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I have a buggy kernel module which I am trying to fix. Basically when this module is running, it will cause other tasks to hang for more than 120 seconds. Since almost all the hung tasks are waiting for either mm->mmap_sem or some file system locks (i_node->i_mutex) I suspect that it has something to do with this module doesn't not grab the mmap_sem lock and some file-system level lock (like inote->i_mutex) in order, which could have caused some deadlock problem. Since my module does not try to grab those locks directly though, I assume it is some function I called that grab those locks. And now I am trying to figure out which function calls in my module is causing the problem.

However, I am having a hard time debugging it for the following reasons:

  1. I don't know exactly which lock the hung task is trying to grab. I got the call trace of the hung task, and know at what point it hangs. Kernel also gives me some kind of information like: "1 lock held by automount/3115: 0: (&type->i_mutex_dir_key#2){--..}, at: [] real_lookup+0x24/0xc5". However, I want to know exact which lock a task holds, and exactly which lock it is trying to acquire in order to figure out the problem. As kernel doesn't provide the arguments of function calls along with the call trace, I find this information difficult to obtain.

  2. I am using gdb andvmware to debug this, which allows me to set breakpoints, step into a function and such. However, as which task and at what point that task will hang is kind of un-deterministic, I don't really know where to set breakpoints and inspect. It will be great if I can somehow "attach" to the task which kernel reported to be blocked for more than 120 secs, and get some information about it.

So my questions are as following:

  1. Where can I get, along with the call trace, the arguments of the functions in the call trace, in order to figure out exactly which lock a task is trying to grab.

  2. Is it possible for me to use gdb to somehow "attach" to a hung task in a kernel? If not, is there some way for me to at least examine the data structure which represents that task? As I am having a hard time examining all the global data structure in kernel too. GDB always complains that "can't access memory 0x3200" or something similar.

  3. It would also be very helpful if I can print out for every task in the kernel, what locks they are currently holding. Is there a way to do it?

Thank you very much!

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4 Answers

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Let me try. 1) Try KGDB

2) You mean a hung process? http://www.ibm.com/developerworks/aix/library/au-unix-strace.html

3) Try the lsof package maybe.

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The kernel feature lockdep can help you in this regard. Check out my post on how to use it in your kernel: How to use lockdep feature in linux kernel for deadlock detection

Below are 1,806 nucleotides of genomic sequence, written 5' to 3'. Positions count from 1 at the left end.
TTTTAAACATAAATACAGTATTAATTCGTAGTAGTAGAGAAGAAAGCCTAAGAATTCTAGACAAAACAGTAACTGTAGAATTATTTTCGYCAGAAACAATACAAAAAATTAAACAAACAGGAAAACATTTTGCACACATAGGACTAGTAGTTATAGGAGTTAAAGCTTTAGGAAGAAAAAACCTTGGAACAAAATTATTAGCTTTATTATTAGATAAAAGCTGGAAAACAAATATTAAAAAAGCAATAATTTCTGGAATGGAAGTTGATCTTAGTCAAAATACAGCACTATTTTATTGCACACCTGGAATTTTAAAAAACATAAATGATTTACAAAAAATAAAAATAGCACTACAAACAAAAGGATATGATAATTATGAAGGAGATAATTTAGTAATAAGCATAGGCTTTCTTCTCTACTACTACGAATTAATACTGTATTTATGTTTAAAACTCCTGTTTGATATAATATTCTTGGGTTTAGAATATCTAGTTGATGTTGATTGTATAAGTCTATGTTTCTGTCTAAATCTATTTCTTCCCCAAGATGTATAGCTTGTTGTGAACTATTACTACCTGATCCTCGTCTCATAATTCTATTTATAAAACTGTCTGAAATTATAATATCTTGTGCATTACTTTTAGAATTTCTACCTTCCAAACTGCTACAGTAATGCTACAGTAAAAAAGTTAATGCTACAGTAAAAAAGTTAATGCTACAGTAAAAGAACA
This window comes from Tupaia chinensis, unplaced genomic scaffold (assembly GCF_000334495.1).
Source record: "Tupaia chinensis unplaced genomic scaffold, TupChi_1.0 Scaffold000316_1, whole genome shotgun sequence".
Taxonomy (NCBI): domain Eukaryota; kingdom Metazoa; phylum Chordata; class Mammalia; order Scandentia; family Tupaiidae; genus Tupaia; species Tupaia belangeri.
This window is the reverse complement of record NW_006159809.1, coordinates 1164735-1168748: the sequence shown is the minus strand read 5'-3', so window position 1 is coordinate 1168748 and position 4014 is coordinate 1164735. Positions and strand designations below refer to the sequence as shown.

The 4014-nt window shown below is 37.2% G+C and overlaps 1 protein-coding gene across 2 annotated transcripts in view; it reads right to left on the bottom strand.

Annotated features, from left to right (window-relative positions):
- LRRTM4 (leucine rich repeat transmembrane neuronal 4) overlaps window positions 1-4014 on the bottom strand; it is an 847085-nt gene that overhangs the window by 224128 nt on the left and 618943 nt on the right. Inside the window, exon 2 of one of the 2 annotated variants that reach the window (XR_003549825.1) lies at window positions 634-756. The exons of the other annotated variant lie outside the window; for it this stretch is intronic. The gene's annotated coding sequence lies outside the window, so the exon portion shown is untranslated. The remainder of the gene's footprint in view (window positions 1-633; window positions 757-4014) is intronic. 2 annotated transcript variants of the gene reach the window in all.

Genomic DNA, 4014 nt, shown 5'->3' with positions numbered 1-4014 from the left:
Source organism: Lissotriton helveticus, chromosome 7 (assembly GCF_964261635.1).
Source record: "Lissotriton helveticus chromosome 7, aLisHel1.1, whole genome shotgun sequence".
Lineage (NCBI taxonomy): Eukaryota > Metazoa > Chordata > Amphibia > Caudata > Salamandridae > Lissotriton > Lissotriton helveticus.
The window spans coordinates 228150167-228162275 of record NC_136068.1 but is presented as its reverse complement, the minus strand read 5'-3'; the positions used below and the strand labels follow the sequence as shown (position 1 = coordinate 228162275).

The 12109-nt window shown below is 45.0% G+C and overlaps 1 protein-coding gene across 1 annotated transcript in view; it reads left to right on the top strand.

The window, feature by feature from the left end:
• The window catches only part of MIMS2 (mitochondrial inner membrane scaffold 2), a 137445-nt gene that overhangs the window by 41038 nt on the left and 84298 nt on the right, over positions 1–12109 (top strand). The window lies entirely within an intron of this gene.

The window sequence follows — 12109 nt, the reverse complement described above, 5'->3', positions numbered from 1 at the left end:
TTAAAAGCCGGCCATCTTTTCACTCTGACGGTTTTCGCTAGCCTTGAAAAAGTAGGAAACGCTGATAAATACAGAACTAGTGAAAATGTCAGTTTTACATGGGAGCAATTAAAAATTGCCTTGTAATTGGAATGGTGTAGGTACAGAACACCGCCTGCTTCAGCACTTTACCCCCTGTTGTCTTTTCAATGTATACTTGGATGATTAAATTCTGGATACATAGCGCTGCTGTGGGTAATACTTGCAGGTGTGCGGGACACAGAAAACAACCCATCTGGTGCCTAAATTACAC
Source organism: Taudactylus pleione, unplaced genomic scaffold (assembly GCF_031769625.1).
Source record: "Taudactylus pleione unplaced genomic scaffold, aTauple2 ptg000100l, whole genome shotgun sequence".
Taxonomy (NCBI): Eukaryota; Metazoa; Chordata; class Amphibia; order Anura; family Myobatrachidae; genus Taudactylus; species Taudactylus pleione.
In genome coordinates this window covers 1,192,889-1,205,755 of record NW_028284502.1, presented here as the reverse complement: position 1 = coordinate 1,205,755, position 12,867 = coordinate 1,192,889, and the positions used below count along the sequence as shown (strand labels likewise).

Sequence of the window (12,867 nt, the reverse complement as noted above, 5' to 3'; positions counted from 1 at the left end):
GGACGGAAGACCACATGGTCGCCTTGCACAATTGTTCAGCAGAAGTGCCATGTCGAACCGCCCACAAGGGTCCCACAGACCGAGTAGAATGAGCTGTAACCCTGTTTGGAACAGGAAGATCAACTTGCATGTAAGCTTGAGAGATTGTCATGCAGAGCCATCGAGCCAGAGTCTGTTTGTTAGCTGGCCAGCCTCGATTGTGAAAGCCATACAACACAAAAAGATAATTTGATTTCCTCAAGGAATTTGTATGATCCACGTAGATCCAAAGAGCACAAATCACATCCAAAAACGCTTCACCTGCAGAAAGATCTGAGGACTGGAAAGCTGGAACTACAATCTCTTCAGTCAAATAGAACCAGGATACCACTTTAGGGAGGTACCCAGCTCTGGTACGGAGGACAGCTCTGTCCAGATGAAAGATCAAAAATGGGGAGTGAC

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Debugging kernel module is easy: just make sure either u cut-and-paste as much standard codes from existing linux kernel as possible (if your modules depends on these part of kernel), or u write your own entirely, based on your knowledge of hardware knowledge (which means your module is more or less somewhat independent of other parts of kernel).

Before you insmod your module, the kernel is working well, right? Then after you insmod your module, everything hung. Just show us some of your code, or u have to identify the culprit: which global variables did u access? very often accessing global variables comes at the costs of locking additional resources. Usually accessing global variables comes first before calling any existing kernel functions - which is assumed to be always correct, since it is already in use by others, and therefore very likely is a wrong parameter passed in, or global variables accessed without applying locks. Remember: in the kernel, some global variables may be instantaneously change by interrupt context.

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Well, actually not everything hung....Just a few tasks hung, and the whole kernel is more or less running.....Which is kind of wired as my module is not trying to grab either mm->mmap_sem or intoned->i_mutex,as those hung process are waiting for... I can only assume that maybe I called some function which grab those locks. And now I want to know exactly which lock. –  yangsuli Feb 6 '12 at 2:14
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Not answering your question directly, but hopefully this is more helpful - the Linux kernel has a built heavy duty lock validator called lockdep. Turn it on and let it run. If you have a lock order problem, it is likely to catch it and give you a detailed report.

See: http://www.mjmwired.net/kernel/Documentation/lockdep-design.txt

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